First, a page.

Despite being hard-working (68.6 per cent are in the workforce), charitable (32 per cent do volunteer work and 73 per cent donated money in 2006) and spending nearly three hours a day on average doing unpaid work at home, men are often represented as one-dimensional stereotypes.

If you believe some commercials, guys have never even learned how to go to the bathroom.  It’s a little insulting, right?

News.com.au has looked at just how much the trusty television has to answer for. We’ve packaged six of the most obvious stereotypes floating around Australian television today – the dopey dad, the alpha male, the bad boy, the larrakin, the thinking man, and the average bloke.

These commonly seen characters are often clichéd and one-dimensional, and provide little in the way of role models.

Dopey dads can be found in any ad for cleaning or cooking products that aim to make it easy for clueless men, and alpha males are often objectified in much the same way women have rightly complained about being victims of for decades.

     Foxtel’s Xbox commercial which depicted four women ogling a new male flatmate who walked in wearing only boardshorts attracted an official complaint to the Advertising Standards Bureau.

And the clichés are just as heavy for the larrakin who is never taken seriously, the thinking man who is always shy and awkward and the bad boy who just needs the love of a good woman to turn him around.

Dr Karen Pearlman, head of Screen Studies at the Australian Film, Television and Radio school  told news.com.au no screenwriter ever sets out to create a conventional character but audiences like to see something familiar and recognisable, albeit with something “fresh” thrown in.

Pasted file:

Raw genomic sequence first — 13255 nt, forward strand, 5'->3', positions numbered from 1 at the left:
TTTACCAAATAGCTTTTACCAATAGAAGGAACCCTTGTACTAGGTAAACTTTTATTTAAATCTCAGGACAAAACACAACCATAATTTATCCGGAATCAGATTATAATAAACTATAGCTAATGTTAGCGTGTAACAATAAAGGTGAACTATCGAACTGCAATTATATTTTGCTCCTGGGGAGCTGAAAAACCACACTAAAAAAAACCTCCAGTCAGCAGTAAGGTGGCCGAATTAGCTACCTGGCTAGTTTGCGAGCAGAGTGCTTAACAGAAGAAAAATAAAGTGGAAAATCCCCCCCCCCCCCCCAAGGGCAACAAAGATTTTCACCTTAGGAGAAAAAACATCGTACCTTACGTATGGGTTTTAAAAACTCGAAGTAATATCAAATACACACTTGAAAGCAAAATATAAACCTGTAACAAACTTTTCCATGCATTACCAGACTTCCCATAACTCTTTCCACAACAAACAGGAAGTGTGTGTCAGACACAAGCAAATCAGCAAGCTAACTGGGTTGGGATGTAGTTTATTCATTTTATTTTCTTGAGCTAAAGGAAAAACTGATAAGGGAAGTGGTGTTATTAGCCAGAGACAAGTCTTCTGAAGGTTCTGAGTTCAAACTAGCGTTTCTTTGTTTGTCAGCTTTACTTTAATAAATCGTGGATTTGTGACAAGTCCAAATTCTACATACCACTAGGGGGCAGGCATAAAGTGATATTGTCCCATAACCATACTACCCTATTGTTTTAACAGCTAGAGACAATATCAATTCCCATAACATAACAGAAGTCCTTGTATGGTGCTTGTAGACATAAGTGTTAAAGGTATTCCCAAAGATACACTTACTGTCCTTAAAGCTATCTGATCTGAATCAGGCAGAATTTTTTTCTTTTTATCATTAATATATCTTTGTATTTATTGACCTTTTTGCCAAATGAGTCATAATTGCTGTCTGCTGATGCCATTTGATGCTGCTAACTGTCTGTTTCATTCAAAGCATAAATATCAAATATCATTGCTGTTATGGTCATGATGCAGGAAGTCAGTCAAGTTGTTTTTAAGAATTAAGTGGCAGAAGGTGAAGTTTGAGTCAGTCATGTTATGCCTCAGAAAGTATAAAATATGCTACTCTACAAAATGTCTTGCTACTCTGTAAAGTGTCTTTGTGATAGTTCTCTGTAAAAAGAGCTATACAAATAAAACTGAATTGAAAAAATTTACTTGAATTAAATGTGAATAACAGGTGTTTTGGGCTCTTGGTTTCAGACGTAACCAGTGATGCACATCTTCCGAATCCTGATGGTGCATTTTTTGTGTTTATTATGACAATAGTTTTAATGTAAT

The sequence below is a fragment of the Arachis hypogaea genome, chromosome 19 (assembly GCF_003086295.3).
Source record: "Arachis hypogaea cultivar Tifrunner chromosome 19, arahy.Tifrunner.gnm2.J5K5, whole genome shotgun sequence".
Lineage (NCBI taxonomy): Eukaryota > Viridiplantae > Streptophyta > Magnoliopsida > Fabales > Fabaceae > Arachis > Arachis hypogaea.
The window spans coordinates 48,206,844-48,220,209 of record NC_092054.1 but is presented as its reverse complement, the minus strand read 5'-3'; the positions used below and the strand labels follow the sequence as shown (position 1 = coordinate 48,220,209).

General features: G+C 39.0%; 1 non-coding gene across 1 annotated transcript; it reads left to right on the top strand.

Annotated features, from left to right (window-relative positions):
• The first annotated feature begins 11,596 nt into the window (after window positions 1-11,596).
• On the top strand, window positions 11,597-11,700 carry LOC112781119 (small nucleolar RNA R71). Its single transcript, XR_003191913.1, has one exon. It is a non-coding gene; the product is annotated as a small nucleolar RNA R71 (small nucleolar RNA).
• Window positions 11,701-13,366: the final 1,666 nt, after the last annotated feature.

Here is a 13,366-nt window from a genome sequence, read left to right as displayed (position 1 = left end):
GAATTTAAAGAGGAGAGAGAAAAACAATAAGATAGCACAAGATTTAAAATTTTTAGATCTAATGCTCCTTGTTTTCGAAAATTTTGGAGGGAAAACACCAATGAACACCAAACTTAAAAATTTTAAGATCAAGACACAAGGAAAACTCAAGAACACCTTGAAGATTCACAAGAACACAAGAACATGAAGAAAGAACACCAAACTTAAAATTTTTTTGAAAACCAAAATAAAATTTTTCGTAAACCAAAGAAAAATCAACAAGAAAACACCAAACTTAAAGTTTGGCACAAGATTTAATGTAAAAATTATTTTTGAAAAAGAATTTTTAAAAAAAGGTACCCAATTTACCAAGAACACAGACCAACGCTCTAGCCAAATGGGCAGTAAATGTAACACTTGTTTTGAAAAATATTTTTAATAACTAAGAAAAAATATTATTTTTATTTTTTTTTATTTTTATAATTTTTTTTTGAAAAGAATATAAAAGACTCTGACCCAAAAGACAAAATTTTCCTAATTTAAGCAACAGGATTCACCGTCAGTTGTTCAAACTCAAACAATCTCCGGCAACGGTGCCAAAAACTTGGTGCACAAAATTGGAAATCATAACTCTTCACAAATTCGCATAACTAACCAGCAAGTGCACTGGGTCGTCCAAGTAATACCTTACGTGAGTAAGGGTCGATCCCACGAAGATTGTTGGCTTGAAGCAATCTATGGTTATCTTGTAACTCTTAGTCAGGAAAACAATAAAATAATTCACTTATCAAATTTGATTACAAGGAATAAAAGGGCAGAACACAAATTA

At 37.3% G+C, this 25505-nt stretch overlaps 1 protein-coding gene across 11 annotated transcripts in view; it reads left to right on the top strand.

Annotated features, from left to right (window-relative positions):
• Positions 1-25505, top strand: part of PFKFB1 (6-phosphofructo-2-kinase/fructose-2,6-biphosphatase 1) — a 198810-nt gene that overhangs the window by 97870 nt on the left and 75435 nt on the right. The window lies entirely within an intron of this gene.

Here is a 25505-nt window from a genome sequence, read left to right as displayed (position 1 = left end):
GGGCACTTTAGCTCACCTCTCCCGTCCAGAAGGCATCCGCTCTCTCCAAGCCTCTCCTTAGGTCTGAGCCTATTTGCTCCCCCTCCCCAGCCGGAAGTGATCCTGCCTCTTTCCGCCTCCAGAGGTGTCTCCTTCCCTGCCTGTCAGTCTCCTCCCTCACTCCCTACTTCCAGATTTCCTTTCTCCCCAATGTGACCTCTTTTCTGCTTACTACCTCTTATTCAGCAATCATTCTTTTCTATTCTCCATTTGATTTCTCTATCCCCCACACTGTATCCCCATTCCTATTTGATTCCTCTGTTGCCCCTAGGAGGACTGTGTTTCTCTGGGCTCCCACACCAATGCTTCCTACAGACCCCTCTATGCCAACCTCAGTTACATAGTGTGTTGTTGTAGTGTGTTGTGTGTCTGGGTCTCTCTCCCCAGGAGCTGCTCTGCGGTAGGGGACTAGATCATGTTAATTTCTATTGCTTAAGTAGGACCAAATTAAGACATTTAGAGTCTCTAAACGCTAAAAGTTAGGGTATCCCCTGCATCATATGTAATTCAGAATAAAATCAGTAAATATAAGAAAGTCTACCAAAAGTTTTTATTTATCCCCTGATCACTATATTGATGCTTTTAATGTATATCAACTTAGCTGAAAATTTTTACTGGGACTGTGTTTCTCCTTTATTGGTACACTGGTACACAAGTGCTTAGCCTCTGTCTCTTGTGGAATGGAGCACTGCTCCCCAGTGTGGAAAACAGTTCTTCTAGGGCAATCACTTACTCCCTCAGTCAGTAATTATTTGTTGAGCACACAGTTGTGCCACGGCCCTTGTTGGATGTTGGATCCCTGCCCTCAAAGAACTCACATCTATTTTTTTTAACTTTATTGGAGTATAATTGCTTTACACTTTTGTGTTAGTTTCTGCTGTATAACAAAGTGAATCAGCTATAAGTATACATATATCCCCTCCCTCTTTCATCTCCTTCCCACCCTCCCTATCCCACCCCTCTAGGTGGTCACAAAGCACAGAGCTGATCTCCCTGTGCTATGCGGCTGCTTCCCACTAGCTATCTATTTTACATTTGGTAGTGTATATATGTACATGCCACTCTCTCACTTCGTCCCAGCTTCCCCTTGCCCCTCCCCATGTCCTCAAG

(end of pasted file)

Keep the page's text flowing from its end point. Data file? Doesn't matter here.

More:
“If you see a character that is completely familiar with no nuance, nothing to add, nothing to help explain us to ourselves a bit better – that’s not really great writing,” said Dr Pearlman.

“There are other shows where people hope characters will behave exactly as expected and then a writer might be writing that show to a brief.”

Despite being hard-working (68.6 per cent are in the workforce), charitable (32 per cent do volunteer work and 73 per cent donated money in 2006) and spending nearly three hours a day on average doing unpaid work at home, men are often represented as one-dimensional stereotypes.

“Less of a real person than it is desirable marketing”

Film and media critic Marc Fennell echoed the desire for familiarity on screen but also told news.com.au the truly one-dimensional characters are driven by marketing and advertising.

“It’s kind of a demographically derived character,” Mr Fennell said, “and not just a demographically derived character but a character that – in my view – is less of a real person than it is a desirable marketing quadrant.”

Top-rating drama Packed to the Rafters is well, packed to the rafters with these male stere